The results show that Republicans are far more likely to be concerned about China than Russia, despite the ongoing conflict in Ukraine. This may be as a result of this survey being sent out immediately after the Chinese spy balloon incident, in which a lot of coverage on the matter was done by a variety of popular media sources. Prior research done by Pew Research Center also shows that Republicans are twice as likely to see China as an enemy than their Democrat counterparts. Also, Democrats are as likely to regard China as a threat to world democracies as they are to regard Russia as a threat.

In an earlier question in the survey, we asked respondents to rate both countries, among others, on a scale ranging from very negative (1) to very positive (5). The results showed respondents, Democrats or Republicans, viewed Russia more negatively than China (China: 2.42, Russia 2.07); still, China turned out to be the bigger threat.

If taken at face value, the results suggest that the American public would be broadly supportive of policies to respond to China, especially if framed in terms of China’s challenge to U.S. interests, such as expansion of military bases in the region or increased economic sanctions. While the U.S. has aided Ukraine significantly through the supply of defense weapons, it can be expected that Americans will be showing more support for efforts such as reestablishing military bases in the Philippines due to the perception of China being a bigger challenge.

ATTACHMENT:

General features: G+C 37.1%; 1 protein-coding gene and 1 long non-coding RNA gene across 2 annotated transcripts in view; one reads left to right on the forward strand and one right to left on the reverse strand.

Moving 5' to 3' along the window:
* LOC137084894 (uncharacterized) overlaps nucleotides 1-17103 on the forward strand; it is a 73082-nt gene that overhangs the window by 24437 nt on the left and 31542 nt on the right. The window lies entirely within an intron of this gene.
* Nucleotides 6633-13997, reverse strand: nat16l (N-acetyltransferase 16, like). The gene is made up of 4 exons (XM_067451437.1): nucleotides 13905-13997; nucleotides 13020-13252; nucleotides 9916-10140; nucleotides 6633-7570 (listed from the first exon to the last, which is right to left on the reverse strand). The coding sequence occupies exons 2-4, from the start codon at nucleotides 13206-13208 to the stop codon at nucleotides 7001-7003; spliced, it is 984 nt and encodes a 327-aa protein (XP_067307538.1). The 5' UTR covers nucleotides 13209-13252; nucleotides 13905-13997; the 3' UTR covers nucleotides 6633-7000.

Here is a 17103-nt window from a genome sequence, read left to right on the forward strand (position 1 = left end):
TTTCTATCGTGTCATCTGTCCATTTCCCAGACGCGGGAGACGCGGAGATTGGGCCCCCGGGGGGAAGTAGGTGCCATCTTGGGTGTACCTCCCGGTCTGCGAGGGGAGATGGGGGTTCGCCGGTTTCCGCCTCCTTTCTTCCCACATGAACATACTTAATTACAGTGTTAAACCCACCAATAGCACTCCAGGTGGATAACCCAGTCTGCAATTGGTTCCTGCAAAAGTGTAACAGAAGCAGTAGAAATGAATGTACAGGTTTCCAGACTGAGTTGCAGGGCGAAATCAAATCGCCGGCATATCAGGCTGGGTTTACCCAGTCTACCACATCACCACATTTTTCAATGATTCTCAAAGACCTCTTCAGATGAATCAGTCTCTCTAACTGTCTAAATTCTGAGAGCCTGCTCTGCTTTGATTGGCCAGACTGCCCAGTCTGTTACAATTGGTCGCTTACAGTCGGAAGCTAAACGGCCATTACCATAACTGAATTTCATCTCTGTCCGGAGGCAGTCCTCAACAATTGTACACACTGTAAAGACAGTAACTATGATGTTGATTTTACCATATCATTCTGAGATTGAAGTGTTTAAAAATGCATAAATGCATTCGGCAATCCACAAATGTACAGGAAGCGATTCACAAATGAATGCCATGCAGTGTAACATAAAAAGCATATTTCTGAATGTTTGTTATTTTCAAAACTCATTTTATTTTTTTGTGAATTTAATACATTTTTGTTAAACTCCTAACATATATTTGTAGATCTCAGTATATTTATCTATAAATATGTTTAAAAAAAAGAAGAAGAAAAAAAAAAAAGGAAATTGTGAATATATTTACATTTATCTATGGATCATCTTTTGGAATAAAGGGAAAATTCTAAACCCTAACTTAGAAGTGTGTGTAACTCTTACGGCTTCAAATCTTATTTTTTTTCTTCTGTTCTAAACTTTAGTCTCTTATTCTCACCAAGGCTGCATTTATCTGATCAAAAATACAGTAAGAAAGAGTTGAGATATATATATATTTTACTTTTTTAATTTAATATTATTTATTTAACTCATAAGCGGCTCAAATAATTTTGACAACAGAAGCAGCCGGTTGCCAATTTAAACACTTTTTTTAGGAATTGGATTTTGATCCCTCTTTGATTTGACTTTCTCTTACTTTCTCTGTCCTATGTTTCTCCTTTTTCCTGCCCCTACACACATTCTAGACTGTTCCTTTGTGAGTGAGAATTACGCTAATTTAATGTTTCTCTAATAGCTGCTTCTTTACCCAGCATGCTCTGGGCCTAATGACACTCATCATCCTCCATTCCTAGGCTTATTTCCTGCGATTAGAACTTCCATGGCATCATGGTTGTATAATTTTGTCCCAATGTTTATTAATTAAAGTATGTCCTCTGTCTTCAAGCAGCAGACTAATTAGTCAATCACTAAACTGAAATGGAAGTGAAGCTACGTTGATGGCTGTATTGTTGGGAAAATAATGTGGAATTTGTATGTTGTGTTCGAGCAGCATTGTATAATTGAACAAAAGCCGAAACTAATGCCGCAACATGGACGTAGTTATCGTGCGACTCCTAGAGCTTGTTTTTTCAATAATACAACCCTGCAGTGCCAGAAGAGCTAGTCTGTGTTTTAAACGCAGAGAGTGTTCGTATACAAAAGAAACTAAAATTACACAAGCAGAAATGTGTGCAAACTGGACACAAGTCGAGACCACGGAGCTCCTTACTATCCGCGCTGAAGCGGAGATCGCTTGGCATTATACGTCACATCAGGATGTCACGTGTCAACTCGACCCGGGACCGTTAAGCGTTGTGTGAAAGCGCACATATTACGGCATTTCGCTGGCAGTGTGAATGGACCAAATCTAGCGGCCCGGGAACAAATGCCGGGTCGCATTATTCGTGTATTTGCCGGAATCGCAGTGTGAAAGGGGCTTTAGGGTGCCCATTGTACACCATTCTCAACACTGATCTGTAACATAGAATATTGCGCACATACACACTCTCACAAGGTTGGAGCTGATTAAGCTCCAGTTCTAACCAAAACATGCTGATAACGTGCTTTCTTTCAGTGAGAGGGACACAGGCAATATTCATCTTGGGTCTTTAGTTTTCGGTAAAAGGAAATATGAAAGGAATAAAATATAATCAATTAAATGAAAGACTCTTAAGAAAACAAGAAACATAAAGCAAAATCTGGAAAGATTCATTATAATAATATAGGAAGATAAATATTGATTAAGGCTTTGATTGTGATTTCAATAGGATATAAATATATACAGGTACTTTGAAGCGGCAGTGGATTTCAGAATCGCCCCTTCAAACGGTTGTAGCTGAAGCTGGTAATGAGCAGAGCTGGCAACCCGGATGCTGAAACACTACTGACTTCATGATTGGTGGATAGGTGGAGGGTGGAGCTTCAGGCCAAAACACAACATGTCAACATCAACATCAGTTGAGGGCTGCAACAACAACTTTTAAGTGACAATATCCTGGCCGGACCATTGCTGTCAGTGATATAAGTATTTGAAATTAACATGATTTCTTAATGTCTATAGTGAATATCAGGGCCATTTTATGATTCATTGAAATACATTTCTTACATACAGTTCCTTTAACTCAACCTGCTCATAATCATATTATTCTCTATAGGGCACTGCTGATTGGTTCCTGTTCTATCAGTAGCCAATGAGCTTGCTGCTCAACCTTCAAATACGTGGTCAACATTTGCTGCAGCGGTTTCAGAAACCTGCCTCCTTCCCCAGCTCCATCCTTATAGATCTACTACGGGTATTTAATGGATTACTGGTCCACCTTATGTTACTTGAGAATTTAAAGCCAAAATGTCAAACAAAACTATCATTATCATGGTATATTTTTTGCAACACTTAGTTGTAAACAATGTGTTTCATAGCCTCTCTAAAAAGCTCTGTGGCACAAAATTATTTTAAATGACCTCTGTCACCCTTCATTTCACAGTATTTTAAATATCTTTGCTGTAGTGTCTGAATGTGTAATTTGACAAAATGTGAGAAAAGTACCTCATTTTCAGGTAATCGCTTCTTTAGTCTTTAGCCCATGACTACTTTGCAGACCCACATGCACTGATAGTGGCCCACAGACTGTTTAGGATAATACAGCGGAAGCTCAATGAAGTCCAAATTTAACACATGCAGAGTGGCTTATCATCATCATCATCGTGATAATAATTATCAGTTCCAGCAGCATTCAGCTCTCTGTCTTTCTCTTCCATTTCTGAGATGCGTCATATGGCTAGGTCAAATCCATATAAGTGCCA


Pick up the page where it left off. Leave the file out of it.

The survey reflects views of Congress’ current investigation into Chinese-owned social media platforms such as TikTok, as legislators are concerned that China might have access to American data and could potentially use it to influence Americans and control what they see. However, this effort to ban TikTok has been met with some pushback from the American public, shown in our own survey, which suggests a gap between concerns about China and actions to respond to China.

To sum up, Americans are more likely to be concerned about China’s influence and the challenge it poses to the U.S. and democracies abroad, despite Russia’s war on Ukraine. However, this is not to suggest that Americans don’t see Russia as a threat. They could be prioritizing one potential threat over another.

Timothy S. Rich is a Professor of Political Science at Western Kentucky University and Director of the International Public Opinion Lab (IPOL). His research focuses on public opinion and electoral politics, with a focus on East Asian democracies.

Shane Stryker is an honors undergraduate researcher majoring in International Affairs and History at Western Kentucky University.

Kierigan McEvoy is an honors undergraduate researcher and Army ROTC cadet majoring in International Affairs and Mandarin Chinese at Western Kentucky University.

Maria Julian is an honors undergraduate researcher majoring in International Affairs, Sociology, and Mandarin Chinese at Western Kentucky University.

This survey work was funded by generous resources from the Mahurin Honors College at Western Kentucky University.

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TNL Editor: Bryan Chou (@thenewslensintl)